Seth Curry is another free-agent-to-be who figures to be of interest to Detroit, according to Ellis, though he notes that there’s a belief head coach Dwane Casey will push for a true point guard. In that case, players like Ricky Rubio and Patrick Beverley may be on the club’s radar. The likes of T.J. McConnell or Isaiah Thomas could also be targets if the club pursues a lower-cost option, Ellis adds.

Of course, re-signing Smith will also be a scenario the Pistons could consider, but there was an “air of finality” to his end-of-season media session, according to Ellis, who writes that the team will explore upgrades at the position.

The 2019/20 mid-level exception is projected to be worth approximately $9.2MM, based on a $109MM cap, while the bi-annual exception would be worth about $3.6MM. Unless the Pistons shed significant salary, those will be the only two exceptions – besides the minimum – available to the team in free agency. Both exceptions can be used on a single player or split up among multiple free agents.

Northwest Notes: Thomas, Korver, Blazers, Harris

Despite coping with injuries and struggling to gain playing time in the past 18 months, Nuggets guard Isaiah Thomas is confident the process will turn around for the better, Marc Spears of ESPN’s The Undefeated writes. Thomas, 30, will become an unrestricted free agent in July.

“I’m blessed. I know it’s going to turn at one point,” Thomas told The Undefeated. “I worked too hard for it not to. It’s always been like that in my career. I’ve seen this story before. I’ve seen this page, I’ve seen this chapter, and I know what’s gonna happen in the end. I’m going to take it back to the top, and then people are going to all show that fake love again. That’s all it is.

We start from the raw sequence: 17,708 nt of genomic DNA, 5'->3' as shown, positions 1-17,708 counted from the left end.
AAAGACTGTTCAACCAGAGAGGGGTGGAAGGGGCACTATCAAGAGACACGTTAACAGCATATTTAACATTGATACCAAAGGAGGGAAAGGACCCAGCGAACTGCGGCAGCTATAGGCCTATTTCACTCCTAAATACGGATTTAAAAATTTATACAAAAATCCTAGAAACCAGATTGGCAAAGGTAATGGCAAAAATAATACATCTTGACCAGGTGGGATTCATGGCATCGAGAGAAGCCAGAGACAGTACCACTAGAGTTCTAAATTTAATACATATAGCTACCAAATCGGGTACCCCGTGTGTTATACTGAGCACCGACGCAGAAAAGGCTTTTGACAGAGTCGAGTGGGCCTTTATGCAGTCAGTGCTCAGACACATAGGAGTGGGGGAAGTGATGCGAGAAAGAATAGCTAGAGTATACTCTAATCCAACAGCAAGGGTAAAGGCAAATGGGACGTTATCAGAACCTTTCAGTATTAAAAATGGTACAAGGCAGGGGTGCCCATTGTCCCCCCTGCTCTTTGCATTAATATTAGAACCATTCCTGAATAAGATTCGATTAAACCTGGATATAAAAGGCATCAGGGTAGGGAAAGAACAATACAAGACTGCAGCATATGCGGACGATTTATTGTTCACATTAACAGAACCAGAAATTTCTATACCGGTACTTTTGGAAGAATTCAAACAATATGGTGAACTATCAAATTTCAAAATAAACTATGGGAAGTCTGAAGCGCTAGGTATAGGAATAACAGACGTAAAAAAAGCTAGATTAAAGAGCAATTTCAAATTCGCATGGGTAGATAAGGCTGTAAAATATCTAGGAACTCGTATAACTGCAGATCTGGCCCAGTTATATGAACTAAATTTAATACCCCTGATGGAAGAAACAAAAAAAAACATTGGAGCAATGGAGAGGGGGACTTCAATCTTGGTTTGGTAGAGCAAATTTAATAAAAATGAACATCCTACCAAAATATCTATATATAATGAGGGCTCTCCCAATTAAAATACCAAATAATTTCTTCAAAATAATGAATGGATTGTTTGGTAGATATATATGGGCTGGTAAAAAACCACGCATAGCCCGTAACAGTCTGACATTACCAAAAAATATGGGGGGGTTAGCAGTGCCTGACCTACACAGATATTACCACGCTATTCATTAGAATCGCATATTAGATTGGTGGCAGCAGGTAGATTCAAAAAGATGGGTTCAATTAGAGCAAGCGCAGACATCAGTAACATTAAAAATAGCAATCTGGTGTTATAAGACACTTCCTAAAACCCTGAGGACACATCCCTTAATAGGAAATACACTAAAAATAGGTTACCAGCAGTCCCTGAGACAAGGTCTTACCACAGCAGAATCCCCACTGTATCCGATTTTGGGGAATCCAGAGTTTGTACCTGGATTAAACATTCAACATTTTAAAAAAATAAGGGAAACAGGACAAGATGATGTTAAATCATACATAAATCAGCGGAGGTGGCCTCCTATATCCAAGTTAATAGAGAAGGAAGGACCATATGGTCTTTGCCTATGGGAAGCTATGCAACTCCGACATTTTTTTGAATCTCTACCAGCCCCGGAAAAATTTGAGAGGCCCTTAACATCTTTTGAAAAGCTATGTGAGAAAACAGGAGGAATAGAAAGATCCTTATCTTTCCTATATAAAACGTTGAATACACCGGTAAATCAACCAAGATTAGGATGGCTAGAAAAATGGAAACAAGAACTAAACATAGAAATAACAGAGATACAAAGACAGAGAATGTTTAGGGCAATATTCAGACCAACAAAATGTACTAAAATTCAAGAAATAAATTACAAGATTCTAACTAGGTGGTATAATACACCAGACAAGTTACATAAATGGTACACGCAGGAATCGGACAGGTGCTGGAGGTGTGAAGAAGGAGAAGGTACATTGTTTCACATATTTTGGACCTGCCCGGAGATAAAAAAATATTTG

“It’s just a bump in the road that I hit, and like I’ve said about Nipsey [Hussle], it’s a marathon. You just got to keep running, keep running the race and keep working hard.”

Thomas played just 12 games with the Nuggets this season and 32 total games the season before with Cleveland and Los Angeles, working to get back to full strength after undergoing a major hip surgery last March.

It was just two years ago that he was leading the Celtics to a deep postseason run, cementing himself as one of the top point guards in the league. For Thomas, he hopes to be able to play basketball for several more seasons and extend his career until he turns 40.

“Oh, hell no,” Thomas said when asked if he considered retiring last year. “I’m playing until I’m 40. … I want to play until I can’t no more. For sure.”

There’s more from the Northwest Division tonight:

  • Jazz guard Kyle Korver is dealing with some concerning knee pain ahead of Sunday’s Game 1 against the Rockets, tweets Andy Larsen of The Salt Lake Tribune. Korver, who’s listed as available to play, appeared to cut short a normal shooting workout on Saturday due to the pain. Korver shot 38% from behind-the-arc in 54 games this season with Utah, averaging 20.1 minutes per contest off the bench.
  • Joe Freeman of The Oregonian labels five storylines to watch in the Trail Blazers-Thunder series, including how Portland’s new starting five operates. The Blazers appear poised to start Enes Kanter in place of the injured Jusuf Nurkic for the rest of the postseason, with Kanter tallying 20 points, 18 rebounds and two blocks in a Game 1 victory against the Thunder on Sunday.
  • Gary Harris could be the “X-Factor” for the Nuggets in their first-round series against the Spurs, Sean Keeler of the Denver Post writes. Harris, a prominent offensive option in Denver’s rotation, finished with 20 points on 7-of-12 shooting in a Game 1 loss to San Antonio on Saturday. The Nuggets need his production to take back homecourt advantage from the Spurs, a talented team led by the likes of DeMar DeRozan and LaMarcus Aldridge.